I think the rest of my art practice, for the rest of my life will primarily be this… learning to get out of my own way!

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What’s been on the table this week…

My discipline has been good lately, though I am torn three days a week when I have to work on my side business that actually brings in a meager amount of money. I will say that it is gratifying to have your own business, but not nearly as gratifying as making art.

Lisa, the Director of the Neoteric Renaissance School of Art and dear friend was over for a visit the other day and looked at some of my recent endeavors in progress. She said the most encouraging thing I have heard in a great while. She said she always recognizes my work. She said that the decisions I make regarding moving light and line through a piece, what I accent and what I down play are delicate and consistent. We talked about how these things happen unconsciously, the real signature of an artist being the little things like where you begin and end a line, the way you choose to accent the light moving through a work, etc. Delicate is not a word that I think of when I think of my work. I constantly struggle with a heavy hand. It was good to hear though, and then to let go of and get back into the learning. If it happened unconsciously then I best just be true my studies and not become too self-conscious of it.

I was quite tired today and found that it actually helped my art work a lot. It slowed my mind and all the thoughts that tend to dart all over the place and tire me out much quicker when I’m working. I put in a good five hours today.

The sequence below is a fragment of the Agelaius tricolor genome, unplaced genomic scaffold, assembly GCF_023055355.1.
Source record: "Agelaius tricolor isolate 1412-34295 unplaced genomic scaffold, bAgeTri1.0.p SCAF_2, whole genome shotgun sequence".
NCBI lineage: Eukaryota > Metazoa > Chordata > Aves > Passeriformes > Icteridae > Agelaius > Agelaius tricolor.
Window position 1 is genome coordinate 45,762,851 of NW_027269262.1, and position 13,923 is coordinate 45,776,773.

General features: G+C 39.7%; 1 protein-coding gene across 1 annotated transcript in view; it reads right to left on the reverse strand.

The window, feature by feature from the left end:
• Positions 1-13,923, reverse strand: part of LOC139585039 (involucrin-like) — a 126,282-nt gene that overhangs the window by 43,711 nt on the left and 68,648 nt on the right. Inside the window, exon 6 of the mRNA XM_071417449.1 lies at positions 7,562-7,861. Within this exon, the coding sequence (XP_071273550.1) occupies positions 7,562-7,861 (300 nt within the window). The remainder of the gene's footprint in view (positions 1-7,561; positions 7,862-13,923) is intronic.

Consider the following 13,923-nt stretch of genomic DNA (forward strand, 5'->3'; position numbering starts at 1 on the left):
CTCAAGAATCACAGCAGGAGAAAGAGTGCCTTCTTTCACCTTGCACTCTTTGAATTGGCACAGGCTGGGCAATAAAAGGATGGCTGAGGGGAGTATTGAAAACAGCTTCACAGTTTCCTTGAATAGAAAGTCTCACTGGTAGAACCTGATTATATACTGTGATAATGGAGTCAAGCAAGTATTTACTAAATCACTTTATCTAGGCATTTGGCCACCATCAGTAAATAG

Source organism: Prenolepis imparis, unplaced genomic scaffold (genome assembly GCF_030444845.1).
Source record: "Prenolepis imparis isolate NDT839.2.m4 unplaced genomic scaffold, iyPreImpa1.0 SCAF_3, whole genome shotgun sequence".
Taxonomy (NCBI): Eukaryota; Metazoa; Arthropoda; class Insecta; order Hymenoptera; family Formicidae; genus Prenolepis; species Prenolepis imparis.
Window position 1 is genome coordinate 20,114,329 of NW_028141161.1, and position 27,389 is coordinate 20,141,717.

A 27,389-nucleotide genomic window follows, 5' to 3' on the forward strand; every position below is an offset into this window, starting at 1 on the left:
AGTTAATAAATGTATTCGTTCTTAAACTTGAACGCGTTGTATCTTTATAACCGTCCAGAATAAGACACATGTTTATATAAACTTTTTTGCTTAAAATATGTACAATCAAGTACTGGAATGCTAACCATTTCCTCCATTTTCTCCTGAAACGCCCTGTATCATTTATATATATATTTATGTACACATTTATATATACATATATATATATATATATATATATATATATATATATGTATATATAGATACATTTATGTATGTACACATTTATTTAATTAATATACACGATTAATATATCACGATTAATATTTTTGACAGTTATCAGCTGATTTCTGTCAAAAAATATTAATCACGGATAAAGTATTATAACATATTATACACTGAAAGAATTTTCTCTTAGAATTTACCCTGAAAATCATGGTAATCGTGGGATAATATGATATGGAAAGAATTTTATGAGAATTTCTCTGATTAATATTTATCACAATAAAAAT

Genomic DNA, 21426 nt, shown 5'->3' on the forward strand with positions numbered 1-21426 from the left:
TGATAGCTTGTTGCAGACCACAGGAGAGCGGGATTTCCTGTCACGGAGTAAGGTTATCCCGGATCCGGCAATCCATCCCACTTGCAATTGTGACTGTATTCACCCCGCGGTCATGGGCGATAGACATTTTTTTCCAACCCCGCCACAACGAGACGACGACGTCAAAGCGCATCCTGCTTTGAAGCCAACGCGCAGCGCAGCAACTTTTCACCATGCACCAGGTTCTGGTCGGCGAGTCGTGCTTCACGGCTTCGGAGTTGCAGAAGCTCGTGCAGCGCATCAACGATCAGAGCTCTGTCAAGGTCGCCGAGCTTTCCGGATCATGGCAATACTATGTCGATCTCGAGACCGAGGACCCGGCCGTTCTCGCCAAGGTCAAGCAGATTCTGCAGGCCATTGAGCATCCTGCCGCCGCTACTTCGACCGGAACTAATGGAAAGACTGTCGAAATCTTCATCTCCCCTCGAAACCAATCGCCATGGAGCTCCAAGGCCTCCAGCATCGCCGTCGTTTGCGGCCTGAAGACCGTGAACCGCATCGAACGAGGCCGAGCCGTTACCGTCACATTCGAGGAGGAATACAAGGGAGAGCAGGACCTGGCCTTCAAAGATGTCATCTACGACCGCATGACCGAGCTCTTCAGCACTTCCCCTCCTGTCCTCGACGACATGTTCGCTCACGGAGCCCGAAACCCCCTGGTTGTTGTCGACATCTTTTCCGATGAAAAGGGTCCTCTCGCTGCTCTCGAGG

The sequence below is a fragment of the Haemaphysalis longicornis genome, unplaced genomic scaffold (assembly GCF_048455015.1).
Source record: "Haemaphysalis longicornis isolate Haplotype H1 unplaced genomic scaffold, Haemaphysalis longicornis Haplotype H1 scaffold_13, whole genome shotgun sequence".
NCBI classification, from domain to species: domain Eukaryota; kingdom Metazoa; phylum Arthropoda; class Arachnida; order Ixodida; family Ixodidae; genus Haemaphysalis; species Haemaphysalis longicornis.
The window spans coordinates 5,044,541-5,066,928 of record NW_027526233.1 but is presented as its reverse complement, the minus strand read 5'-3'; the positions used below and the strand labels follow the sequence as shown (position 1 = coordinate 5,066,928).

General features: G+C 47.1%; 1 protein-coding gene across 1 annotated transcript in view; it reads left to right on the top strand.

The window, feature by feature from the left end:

Varo

I have made progress on the Varo! It should be done within a couple weeks, definitely by the end of June. I had a great go at it Saturday and made lots of progress. I really just have the table and box to do, the final touches to the cloth and then the face and hands of course. The face and hands will go fast, because it has to be on the money the first pass. I have been working on this one for almost a year, a little at a time.

I work slowly and I still find the act of close comparison fatiguing over time. So I just work on spurts. I generally do not work longer than ½ hour without a break, and around three or four hours before a longer break. Sometimes that is all I can put in for the day. Sometimes I go back to it after a few hours of doing something else. Often I work on my writing or book studies in between painting sessions – or play a computer game – another way I like to take a break. I do not know why I fatigue so quickly, but it does get noticeably better when I consistently work every day.

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Josie

The less I think about what I’m doing the smoother what I’m doing becomes. It is a luxury to not think about what you’re going to do next, especially when you’re learning because you’ve always got this dialogue running in your mind coaching you, the voices of teachers, of books, instructing you into the correct way to do things. I do my best when I shake all that.